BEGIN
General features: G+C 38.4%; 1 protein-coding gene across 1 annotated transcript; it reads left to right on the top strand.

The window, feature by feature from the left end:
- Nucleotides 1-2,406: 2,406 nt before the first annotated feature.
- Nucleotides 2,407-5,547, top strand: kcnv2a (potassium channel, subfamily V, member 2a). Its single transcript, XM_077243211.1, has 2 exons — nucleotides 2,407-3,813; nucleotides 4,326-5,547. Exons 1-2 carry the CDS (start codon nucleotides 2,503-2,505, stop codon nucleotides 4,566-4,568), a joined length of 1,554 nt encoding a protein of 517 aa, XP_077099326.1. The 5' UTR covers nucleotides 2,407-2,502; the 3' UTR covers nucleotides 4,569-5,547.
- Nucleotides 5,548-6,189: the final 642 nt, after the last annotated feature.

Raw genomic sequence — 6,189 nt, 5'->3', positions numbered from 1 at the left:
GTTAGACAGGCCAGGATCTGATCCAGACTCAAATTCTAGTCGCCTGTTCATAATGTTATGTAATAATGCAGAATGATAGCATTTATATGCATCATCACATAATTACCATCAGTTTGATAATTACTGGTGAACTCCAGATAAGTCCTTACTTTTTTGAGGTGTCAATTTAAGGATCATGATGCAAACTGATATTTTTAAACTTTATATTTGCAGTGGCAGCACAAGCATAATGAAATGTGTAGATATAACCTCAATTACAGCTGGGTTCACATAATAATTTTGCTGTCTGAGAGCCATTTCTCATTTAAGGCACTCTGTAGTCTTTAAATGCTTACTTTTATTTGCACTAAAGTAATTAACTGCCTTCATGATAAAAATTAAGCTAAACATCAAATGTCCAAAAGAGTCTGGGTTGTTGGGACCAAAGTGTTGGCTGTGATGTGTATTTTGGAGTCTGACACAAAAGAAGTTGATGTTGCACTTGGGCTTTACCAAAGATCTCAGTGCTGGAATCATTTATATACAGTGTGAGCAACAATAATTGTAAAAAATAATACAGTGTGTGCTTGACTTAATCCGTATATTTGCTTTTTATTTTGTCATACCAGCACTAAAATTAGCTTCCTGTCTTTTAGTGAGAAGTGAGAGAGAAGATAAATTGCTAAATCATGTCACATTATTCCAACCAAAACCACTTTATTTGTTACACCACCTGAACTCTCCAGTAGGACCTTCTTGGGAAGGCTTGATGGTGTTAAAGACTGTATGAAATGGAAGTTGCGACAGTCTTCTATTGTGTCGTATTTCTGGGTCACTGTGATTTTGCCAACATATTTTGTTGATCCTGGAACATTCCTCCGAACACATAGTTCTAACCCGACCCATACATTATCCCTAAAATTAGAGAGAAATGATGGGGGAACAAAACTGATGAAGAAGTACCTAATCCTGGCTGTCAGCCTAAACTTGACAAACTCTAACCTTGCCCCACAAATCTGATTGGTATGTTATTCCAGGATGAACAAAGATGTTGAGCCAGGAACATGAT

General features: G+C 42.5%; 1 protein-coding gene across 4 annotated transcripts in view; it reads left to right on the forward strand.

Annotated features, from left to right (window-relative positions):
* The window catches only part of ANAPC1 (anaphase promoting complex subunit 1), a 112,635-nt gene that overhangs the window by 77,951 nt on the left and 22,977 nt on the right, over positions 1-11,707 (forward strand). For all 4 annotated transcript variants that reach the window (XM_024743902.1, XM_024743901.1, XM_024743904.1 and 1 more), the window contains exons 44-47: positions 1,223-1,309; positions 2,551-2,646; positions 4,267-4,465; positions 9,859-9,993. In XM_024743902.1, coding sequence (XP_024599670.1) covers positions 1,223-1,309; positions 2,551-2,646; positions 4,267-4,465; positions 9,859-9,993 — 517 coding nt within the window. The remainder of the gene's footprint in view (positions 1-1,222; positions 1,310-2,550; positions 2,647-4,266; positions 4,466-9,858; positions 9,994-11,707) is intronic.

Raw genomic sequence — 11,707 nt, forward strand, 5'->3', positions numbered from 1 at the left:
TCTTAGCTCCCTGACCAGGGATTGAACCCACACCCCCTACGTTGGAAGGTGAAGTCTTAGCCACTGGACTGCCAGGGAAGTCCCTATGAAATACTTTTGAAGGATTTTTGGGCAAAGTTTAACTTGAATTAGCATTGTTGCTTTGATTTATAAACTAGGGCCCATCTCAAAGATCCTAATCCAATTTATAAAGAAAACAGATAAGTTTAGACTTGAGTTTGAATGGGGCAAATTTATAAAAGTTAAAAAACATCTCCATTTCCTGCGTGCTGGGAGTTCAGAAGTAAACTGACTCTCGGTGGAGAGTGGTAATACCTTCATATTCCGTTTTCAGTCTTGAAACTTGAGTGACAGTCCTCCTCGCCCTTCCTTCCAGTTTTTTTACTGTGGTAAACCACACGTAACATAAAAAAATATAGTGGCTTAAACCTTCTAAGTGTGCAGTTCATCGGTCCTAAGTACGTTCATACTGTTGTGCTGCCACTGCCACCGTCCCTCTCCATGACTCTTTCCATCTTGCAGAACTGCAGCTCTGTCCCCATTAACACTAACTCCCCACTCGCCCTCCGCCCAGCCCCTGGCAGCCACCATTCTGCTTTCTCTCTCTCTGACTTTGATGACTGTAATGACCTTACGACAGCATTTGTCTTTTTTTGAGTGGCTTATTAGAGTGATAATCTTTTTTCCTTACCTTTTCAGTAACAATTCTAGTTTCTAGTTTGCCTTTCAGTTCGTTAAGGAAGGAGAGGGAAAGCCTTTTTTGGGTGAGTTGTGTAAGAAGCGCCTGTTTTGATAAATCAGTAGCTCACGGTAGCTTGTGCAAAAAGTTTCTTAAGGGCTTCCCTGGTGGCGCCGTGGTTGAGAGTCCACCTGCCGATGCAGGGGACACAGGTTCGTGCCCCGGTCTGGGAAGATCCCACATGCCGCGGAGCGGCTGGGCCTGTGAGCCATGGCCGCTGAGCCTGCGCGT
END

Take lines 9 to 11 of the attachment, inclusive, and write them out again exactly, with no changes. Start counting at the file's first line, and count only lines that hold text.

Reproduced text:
Annotated features, from left to right (window-relative positions):
* The window catches only part of ANAPC1 (anaphase promoting complex subunit 1), a 112,635-nt gene that overhangs the window by 77,951 nt on the left and 22,977 nt on the right, over positions 1-11,707 (forward strand). For all 4 annotated transcript variants that reach the window (XM_024743902.1, XM_024743901.1, XM_024743904.1 and 1 more), the window contains exons 44-47: positions 1,223-1,309; positions 2,551-2,646; positions 4,267-4,465; positions 9,859-9,993. In XM_024743902.1, coding sequence (XP_024599670.1) covers positions 1,223-1,309; positions 2,551-2,646; positions 4,267-4,465; positions 9,859-9,993 — 517 coding nt within the window. The remainder of the gene's footprint in view (positions 1-1,222; positions 1,310-2,550; positions 2,647-4,266; positions 4,466-9,858; positions 9,994-11,707) is intronic.

Raw genomic sequence — 11,707 nt, forward strand, 5'->3', positions numbered from 1 at the left: